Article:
Such a thing has long been recognized in light of the literature Nobels. Several years ago, a friend of mine set out to found a literary quarterly. He’d taken particular care with lining up contributors, and was very proud of receiving commitments from several writers who had been short-listed for the Nobel.

What he failed to grasp was the fact that, simply to qualify, a writer had to have been at work for a minimum of three decades, if not longer. By that time, all but the most exceptional writer has finished his major work. The great material — the stuff that qualified him in the first place — has long since been written. Now the writer is working on minor variations of a theme, filling in the spaces, so to speak. And so we get the “Nobel effect” – the widely recognized fact that virtually no writer has ever produced great work after receiving the prize. I can’t think of an exception – A Moveable Feast was a nasty, vindictive piece of work. Nobody will ever argue that The Paper Men is the equal of Lord of the Flies. Even V.S. Naipaul’s post-laureate work has to be graded as dull, hard as that is to believe. Little question exists that the lit Nobel kills careers (not to mention new literary quarterlies). 

The peace prize’s woes have slightly different roots. Over the years, the prize has evolved from an award for carrying out good works in the hope of encouraging others to an often barely-veiled effort at manipulating events, as if the committee saw itself as a multi-headed Wizard of Oz pulling international strings to assure the triumph of Good. But the difficulty here is one of lead times. In the millennial world, many problems appear, peak, and break within a matter of months or weeks, if not days. If any effect is to be achieved, it must be attempted within this time frame. The Nobel committee, with a lead time of years, simply lacks this capability.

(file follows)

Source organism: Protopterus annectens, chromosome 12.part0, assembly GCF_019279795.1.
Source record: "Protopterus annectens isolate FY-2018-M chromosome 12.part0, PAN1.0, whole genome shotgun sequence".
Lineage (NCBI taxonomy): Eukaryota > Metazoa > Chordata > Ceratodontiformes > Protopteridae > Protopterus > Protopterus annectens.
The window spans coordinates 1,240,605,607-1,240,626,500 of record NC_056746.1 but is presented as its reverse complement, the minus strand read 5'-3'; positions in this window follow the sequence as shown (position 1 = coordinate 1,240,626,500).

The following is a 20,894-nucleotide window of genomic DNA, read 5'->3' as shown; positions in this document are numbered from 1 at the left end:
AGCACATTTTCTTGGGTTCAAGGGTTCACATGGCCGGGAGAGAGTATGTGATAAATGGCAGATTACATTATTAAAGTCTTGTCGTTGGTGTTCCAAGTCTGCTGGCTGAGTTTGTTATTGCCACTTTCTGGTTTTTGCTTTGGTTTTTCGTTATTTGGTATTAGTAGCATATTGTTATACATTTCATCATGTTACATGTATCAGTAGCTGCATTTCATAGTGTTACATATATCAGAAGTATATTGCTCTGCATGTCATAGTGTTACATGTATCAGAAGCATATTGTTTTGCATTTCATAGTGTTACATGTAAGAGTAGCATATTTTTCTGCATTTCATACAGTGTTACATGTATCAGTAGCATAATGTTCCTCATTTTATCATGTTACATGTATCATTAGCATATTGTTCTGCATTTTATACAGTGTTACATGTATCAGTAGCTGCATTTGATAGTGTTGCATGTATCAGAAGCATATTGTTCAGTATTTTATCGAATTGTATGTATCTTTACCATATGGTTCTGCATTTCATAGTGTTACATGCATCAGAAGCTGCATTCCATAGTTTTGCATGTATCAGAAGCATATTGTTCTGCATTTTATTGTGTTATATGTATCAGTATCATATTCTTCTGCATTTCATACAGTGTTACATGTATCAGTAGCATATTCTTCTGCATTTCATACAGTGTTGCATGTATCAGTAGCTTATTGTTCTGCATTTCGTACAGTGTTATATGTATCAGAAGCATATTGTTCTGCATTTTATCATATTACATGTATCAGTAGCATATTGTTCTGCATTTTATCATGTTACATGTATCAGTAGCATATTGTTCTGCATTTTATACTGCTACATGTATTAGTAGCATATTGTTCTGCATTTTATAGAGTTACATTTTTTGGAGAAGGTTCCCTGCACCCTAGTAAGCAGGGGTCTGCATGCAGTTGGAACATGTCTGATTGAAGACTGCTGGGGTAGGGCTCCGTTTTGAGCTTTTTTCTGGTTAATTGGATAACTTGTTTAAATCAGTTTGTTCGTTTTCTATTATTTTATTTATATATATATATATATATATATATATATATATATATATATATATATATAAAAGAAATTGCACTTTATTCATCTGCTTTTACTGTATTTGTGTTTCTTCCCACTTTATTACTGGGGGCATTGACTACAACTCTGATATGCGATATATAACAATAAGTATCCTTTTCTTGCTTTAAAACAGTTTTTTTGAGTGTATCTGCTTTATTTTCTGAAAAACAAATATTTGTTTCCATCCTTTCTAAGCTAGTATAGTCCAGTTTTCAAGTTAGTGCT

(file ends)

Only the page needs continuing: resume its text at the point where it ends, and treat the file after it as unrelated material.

Looking at the list of laureates, we see several occasions where the committee was a day late and a kroner short. One that leaps out is the 1985 award to the International Physicians for the Prevention of Nuclear War, a transparent attempt to promote the Nuclear Freeze, a protest movement seeking to freeze numbers of nuclear weapons at the current level prior to universal disarmament. Ignoring the fact that the Freeze was a completely synthetic effort by the KGB (the Soviets had a momentary predominance of weapons in Europe and wanted to keep it that way), the movement’s peak had occurred two years earlier, in 1983. Ronald Reagan’s speech of March that year, proposing a missile-defense system that would make nuclear weapons “impotent and obsolete”, cut the ground out from under Freeze advocates. Their sole argument was that no alternative existed between their program and universal doom. Reagan offered an alternative, and the entire campaign effectively guttered out by the end of the year.

Far from weighing in on a red-hot topic, the Nobel committee was in the position of trying to revive a corpse that was, well… cold.

Another factor involves the large number of awards handed out to unworthy recipients. The major example here is, of course, Yasir Arafat, but the list also includes Kofi Annan, Rigoberta Menchu, and the UN Peacekeepers. Reputation is a fragile thing, and once thrown away it is seldom recovered. The committee at times appears to be doing its level best to flush away the prize’s last shreds of prestige in favor of hustlers, frauds, and worse. (“Peacekeeper” is well on its way to meaning the same thing that “dragoon” did in the 18th century — a uniformed rapist and looter.)